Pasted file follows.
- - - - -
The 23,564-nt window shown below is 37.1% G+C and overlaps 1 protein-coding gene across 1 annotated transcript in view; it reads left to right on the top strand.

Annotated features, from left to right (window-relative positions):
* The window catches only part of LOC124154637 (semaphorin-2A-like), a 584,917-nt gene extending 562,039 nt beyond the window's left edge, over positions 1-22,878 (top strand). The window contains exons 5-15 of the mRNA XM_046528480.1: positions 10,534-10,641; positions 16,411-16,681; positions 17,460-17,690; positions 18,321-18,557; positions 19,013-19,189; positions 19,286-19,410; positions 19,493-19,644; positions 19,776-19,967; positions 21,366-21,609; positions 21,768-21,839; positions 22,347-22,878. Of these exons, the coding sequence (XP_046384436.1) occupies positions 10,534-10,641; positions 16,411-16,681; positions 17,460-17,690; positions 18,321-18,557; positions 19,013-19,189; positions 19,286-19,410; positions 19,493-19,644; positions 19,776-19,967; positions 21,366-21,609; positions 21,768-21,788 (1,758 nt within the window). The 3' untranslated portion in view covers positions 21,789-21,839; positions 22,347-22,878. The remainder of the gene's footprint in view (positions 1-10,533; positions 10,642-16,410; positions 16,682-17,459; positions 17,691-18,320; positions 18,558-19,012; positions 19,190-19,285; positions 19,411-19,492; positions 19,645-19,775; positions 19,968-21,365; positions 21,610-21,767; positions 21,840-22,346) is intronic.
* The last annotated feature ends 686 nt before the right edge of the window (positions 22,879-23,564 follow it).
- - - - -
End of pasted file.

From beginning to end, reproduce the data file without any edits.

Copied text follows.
The 23,564-nt window shown below is 37.1% G+C and overlaps 1 protein-coding gene across 1 annotated transcript in view; it reads left to right on the top strand.

Annotated features, from left to right (window-relative positions):
* The window catches only part of LOC124154637 (semaphorin-2A-like), a 584,917-nt gene extending 562,039 nt beyond the window's left edge, over positions 1-22,878 (top strand). The window contains exons 5-15 of the mRNA XM_046528480.1: positions 10,534-10,641; positions 16,411-16,681; positions 17,460-17,690; positions 18,321-18,557; positions 19,013-19,189; positions 19,286-19,410; positions 19,493-19,644; positions 19,776-19,967; positions 21,366-21,609; positions 21,768-21,839; positions 22,347-22,878. Of these exons, the coding sequence (XP_046384436.1) occupies positions 10,534-10,641; positions 16,411-16,681; positions 17,460-17,690; positions 18,321-18,557; positions 19,013-19,189; positions 19,286-19,410; positions 19,493-19,644; positions 19,776-19,967; positions 21,366-21,609; positions 21,768-21,788 (1,758 nt within the window). The 3' untranslated portion in view covers positions 21,789-21,839; positions 22,347-22,878. The remainder of the gene's footprint in view (positions 1-10,533; positions 10,642-16,410; positions 16,682-17,459; positions 17,691-18,320; positions 18,558-19,012; positions 19,190-19,285; positions 19,411-19,492; positions 19,645-19,775; positions 19,968-21,365; positions 21,610-21,767; positions 21,840-22,346) is intronic.
* The last annotated feature ends 686 nt before the right edge of the window (positions 22,879-23,564 follow it).